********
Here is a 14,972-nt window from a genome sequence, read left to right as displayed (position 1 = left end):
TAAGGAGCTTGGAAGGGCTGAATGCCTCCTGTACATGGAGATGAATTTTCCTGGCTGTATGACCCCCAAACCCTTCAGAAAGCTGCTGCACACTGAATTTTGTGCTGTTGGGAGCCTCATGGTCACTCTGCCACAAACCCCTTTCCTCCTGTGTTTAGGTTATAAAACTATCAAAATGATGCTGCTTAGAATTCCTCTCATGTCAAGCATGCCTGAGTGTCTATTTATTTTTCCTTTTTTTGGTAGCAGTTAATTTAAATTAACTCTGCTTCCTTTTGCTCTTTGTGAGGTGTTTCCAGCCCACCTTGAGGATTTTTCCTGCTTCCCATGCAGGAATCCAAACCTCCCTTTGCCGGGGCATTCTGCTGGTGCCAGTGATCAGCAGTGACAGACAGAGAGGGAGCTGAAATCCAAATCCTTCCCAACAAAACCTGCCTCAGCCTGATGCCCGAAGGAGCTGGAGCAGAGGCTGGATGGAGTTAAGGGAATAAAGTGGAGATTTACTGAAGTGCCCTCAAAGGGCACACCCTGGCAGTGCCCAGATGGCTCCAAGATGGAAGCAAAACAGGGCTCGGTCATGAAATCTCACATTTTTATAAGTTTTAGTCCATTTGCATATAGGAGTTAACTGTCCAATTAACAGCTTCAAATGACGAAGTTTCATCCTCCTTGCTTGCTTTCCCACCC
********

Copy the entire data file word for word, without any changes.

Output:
Here is a 14,972-nt window from a genome sequence, read left to right as displayed (position 1 = left end):
TAAGGAGCTTGGAAGGGCTGAATGCCTCCTGTACATGGAGATGAATTTTCCTGGCTGTATGACCCCCAAACCCTTCAGAAAGCTGCTGCACACTGAATTTTGTGCTGTTGGGAGCCTCATGGTCACTCTGCCACAAACCCCTTTCCTCCTGTGTTTAGGTTATAAAACTATCAAAATGATGCTGCTTAGAATTCCTCTCATGTCAAGCATGCCTGAGTGTCTATTTATTTTTCCTTTTTTTGGTAGCAGTTAATTTAAATTAACTCTGCTTCCTTTTGCTCTTTGTGAGGTGTTTCCAGCCCACCTTGAGGATTTTTCCTGCTTCCCATGCAGGAATCCAAACCTCCCTTTGCCGGGGCATTCTGCTGGTGCCAGTGATCAGCAGTGACAGACAGAGAGGGAGCTGAAATCCAAATCCTTCCCAACAAAACCTGCCTCAGCCTGATGCCCGAAGGAGCTGGAGCAGAGGCTGGATGGAGTTAAGGGAATAAAGTGGAGATTTACTGAAGTGCCCTCAAAGGGCACACCCTGGCAGTGCCCAGATGGCTCCAAGATGGAAGCAAAACAGGGCTCGGTCATGAAATCTCACATTTTTATAAGTTTTAGTCCATTTGCATATAGGAGTTAACTGTCCAATTAACAGCTTCAAATGACGAAGTTTCATCCTCCTTGCTTGCTTTCCCACCC